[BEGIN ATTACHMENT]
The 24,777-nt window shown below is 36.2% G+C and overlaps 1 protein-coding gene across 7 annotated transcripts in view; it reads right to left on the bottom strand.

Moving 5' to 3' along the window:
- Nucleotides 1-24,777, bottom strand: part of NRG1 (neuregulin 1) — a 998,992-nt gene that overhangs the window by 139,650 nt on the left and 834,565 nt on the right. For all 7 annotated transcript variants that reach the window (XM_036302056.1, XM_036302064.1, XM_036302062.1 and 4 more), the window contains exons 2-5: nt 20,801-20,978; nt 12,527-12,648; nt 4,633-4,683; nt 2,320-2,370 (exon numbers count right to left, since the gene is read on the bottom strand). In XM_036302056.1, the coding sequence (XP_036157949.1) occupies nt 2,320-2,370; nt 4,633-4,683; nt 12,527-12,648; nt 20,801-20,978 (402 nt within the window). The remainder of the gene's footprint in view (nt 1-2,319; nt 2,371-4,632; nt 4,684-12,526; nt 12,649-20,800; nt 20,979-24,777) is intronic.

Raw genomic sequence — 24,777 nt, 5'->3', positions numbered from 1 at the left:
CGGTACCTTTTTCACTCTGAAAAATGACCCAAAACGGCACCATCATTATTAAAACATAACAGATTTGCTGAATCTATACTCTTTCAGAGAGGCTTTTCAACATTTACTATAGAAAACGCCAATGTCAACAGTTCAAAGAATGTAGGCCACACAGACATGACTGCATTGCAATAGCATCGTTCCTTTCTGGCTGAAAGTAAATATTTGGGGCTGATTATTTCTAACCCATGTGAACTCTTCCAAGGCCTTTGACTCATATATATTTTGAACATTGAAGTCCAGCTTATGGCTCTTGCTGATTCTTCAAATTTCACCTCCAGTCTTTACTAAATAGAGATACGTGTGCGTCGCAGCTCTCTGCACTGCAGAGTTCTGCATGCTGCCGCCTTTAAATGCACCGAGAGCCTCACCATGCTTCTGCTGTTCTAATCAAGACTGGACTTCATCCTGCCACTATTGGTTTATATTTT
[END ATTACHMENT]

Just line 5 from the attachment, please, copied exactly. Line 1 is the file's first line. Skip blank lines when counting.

CGGTACCTTTTTCACTCTGAAAAATGACCCAAAACGGCACCATCATTATTAAAACATAACAGATTTGCTGAATCTATACTCTTTCAGAGAGGCTTTTCAACATTTACTATAGAAAACGCCAATGTCAACAGTTCAAAGAATGTAGGCCACACAGACATGACTGCATTGCAATAGCATCGTTCCTTTCTGGCTGAAAGTAAATATTTGGGGCTGATTATTTCTAACCCATGTGAACTCTTCCAAGGCCTTTGACTCATATATATTTTGAACATTGAAGTCCAGCTTATGGCTCTTGCTGATTCTTCAAATTTCACCTCCAGTCTTTACTAAATAGAGATACGTGTGCGTCGCAGCTCTCTGCACTGCAGAGTTCTGCATGCTGCCGCCTTTAAATGCACCGAGAGCCTCACCATGCTTCTGCTGTTCTAATCAAGACTGGACTTCATCCTGCCACTATTGGTTTATATTTT